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Carsey: Rural Americans Divided on Environmental Views

By Beth Potier, Media Relations
October 15, 2008

Reflecting the heterogeneous nature of rural America, rural Americans are divided – primarily along religious lines – on their perspectives of environmental conservation and climate change, a new brief from the Carsey Institute at UNH finds. And as rural voters and environmental issues become key issues in the upcoming presidential election, this religious divide presents a challenge to political candidates.

“Rural voters, who are more often evangelical, may see the effects of global warming and other environmental issues first-hand, given how central natural resources are to their livelihoods,” says report author Michele Dillon, a senior fellow at the Carsey Institute and professor of sociology at UNH. “Yet we found that born-again Protestants tend to be the least likely to perceive the effects of global warming.”

Dillon and co-author Megan Henly analyzed data gathered in 2007 from the Carsey Institute’s research on Community and Environment in Rural America (CERA). That research surveyed 7,842 residents of 19 rural counties across the U.S. and found four major profiles of rural America: amenity-rich communities, declining resource-dependent communities, chronically poor communities, and communities transitioning between declining resource-dependent and amenity-rich (see “Place Matters: Challenges and Opportunities in Four Rural Americas” at http://www.carseyinstitute.unh.edu/publications/Report_PlaceMatters.pdf).

This brief, called “Religion, Politics and the Environment in Rural America,” found that rural Americans are far more likely to be Protestant (59 percent) than Catholic (16 percent), except in the Northeast; and that nearly two-thirds of those Protestants (63 percent) are born-again Christians. Born-again Protestants are especially prominent in chronically poor communities, where they comprise 63 percent of the population, and declining resource-dependent communities (38 percent).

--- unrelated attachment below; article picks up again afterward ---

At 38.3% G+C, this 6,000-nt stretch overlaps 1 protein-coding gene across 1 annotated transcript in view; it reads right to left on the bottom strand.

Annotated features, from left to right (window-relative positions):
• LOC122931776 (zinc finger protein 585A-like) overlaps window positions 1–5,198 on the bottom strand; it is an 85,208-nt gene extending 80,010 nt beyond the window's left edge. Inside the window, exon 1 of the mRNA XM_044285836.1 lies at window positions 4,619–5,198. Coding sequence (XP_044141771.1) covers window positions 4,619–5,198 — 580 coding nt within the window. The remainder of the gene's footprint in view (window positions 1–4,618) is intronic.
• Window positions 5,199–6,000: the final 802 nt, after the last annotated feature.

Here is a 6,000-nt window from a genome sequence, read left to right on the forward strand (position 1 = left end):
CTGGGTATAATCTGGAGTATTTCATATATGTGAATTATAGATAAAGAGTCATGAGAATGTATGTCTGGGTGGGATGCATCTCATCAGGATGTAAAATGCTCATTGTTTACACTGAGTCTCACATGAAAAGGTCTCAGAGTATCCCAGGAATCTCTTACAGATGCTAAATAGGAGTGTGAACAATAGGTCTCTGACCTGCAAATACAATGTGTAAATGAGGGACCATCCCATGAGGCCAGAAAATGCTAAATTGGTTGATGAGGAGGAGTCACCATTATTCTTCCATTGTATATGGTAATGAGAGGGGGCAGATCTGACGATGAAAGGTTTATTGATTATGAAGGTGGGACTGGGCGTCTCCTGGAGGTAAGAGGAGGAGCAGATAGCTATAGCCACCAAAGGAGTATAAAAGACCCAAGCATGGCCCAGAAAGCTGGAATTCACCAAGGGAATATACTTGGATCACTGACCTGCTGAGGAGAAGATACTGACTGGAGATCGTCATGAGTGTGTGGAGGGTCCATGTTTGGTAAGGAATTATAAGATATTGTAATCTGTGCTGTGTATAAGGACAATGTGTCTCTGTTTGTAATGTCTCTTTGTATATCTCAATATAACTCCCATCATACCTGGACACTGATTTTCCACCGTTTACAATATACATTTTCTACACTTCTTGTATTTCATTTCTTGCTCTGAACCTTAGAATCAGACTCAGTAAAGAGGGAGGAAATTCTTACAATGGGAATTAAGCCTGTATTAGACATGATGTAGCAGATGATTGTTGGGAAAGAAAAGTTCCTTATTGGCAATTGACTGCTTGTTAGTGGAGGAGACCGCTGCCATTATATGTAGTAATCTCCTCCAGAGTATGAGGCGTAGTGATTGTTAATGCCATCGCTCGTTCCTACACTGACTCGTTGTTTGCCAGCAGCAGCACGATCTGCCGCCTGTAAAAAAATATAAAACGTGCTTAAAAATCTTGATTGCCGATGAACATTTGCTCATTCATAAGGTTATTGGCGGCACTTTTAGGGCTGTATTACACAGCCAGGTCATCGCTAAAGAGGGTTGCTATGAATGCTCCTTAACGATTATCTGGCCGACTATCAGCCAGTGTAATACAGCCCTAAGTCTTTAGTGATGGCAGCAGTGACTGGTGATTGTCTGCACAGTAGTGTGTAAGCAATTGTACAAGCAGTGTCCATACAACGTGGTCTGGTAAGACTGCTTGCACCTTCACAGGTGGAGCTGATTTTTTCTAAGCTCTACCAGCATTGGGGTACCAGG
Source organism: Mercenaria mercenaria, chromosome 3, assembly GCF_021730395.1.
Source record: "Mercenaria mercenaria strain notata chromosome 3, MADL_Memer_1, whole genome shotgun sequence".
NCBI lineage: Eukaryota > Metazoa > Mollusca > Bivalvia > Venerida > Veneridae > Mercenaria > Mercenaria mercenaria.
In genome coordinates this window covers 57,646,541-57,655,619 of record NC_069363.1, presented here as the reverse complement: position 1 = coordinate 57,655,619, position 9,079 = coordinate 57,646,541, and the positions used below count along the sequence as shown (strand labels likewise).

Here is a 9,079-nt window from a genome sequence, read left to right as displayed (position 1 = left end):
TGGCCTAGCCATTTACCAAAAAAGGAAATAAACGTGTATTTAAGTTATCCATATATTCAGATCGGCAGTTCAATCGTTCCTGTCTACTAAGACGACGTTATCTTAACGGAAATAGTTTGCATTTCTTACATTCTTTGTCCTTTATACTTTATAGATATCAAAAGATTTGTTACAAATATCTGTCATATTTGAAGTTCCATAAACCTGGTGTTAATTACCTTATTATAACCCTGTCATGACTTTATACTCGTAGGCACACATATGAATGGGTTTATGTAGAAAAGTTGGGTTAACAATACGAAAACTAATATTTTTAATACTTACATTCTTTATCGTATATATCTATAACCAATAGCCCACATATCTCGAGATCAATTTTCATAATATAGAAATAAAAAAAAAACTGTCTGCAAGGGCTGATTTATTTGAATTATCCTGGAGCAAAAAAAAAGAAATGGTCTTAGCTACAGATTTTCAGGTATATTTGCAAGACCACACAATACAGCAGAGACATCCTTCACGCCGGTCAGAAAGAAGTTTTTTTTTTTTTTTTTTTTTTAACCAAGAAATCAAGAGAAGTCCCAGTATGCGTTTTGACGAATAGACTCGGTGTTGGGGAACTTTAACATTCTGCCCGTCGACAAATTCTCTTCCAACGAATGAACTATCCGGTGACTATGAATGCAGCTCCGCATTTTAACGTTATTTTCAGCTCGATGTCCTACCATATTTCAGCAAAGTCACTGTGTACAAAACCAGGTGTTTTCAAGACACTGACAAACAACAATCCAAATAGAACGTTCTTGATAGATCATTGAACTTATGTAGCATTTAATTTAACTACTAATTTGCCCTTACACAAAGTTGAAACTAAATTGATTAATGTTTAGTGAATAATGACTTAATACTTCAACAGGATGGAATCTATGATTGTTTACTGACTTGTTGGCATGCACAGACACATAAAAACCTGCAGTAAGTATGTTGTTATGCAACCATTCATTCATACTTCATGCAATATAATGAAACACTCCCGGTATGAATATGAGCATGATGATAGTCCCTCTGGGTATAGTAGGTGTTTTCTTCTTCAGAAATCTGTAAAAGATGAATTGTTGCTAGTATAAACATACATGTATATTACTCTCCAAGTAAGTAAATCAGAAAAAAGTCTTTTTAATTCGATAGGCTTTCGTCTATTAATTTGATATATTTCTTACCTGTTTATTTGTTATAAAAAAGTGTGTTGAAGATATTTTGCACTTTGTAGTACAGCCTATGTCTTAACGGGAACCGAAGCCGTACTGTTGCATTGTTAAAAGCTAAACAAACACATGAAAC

The brief finds rural Americans to be quite divided on environmental issues. Asked whether it is more important to use natural resources to create jobs or to conserve natural resources for future generations, 29 percent favor job creation, 43 percent favor conservation, and 28 percent said both priorities should be weighed equally. Born-again Protestants were less likely to favor resource conservation (40 percent) than other rural Americans, particularly Catholics (49 percent) and unaffiliated (48 percent). Born-again Protestants are also significantly more likely than other rural Americans to say that urban sprawl and global warming have no effects on their communities.

The divide between born-again Protestants and other religious affiliations on the effects of sprawl and global warming is even more pronounced in declining resource-dependent communities (concentrated in Appalachia and the Midwest), where 59 percent of born-again Protestants see no effect of global warming, compared to 50 percent of non-evangelical Protestants. “There seems to be a confluence of experiencing decline and being born again that is particularly antithetical to perceiving environmental threat,” says Dillon.

Noting that born-again Protestants are more likely to identify with the Republican Party, the brief suggests that Republican candidates will benefit from heeding the environmental views of this group. Yet other rural Americans, particularly those living in amenity-rich areas, are more likely to represent pro-environment views, presenting a challenge for political candidates.

“There’s no obvious way John McCain can have an environmental policy that appeases both groups,” says Dillon.

To download a copy of the report, go to http://carseyinstitute.unh.edu/publications/IB-ReligionPolitics08.pdf.


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